Allopathic Slimming Drugs
Weight loss drug therapy is designed for people who are overweight, who have tried to follow a healthy meal plan with regular exercise for over 6 months and have undergone behavioral change with unsuccessful results. Guidelines from the National Heart, Lung and Blood Institute recommend the weight loss drug therapy for people with a BMI of 30 or greater with no existing health risks or for people who have a BMI of 27 or greater along with health risk conditions such as diabetes, heart disease.
Two prescription medications are approved by the U.S FDA to treat obesity for long term use (longer than six months): sibutramine (Meridia) and orlistat (Xenical). In February 2007, the FDA approved an over the counter version of orlistat called Alli.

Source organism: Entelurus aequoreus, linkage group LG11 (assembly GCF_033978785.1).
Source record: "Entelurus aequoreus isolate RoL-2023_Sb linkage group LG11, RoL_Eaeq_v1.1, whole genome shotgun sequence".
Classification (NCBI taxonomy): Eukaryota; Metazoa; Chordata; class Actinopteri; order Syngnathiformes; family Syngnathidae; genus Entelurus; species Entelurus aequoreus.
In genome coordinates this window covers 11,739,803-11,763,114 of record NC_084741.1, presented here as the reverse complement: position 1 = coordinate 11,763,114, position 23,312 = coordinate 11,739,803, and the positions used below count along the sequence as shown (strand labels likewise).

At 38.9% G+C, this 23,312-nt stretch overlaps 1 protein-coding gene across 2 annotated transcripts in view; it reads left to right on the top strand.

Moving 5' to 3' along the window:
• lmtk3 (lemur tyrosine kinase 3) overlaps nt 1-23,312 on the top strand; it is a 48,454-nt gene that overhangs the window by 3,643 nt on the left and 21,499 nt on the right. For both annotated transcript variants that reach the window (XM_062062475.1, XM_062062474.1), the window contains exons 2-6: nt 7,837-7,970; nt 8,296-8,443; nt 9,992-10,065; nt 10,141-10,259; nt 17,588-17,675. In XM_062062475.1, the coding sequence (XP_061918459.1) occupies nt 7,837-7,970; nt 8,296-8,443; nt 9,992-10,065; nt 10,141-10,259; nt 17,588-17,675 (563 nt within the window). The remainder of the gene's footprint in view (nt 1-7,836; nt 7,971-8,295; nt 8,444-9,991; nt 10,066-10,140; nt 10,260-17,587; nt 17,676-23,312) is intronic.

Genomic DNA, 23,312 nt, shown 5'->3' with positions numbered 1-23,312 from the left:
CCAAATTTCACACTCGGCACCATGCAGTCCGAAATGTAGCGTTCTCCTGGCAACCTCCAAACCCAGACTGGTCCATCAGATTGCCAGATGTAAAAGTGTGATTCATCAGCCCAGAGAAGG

Sibutramine changes the brain chemistry and makes one feel full quickly. Orlistat inhibits enzymes that break down fat thereby decreasing fat absorption. They could have multiple side effects like increased blood pressure, headache, dry mouth, constipation, stomach aches, sleep disturbances and thereby need to be taken with caution and under expert guidance.
The consumption of these pills must be coupled with a healthy eating and exercise plan.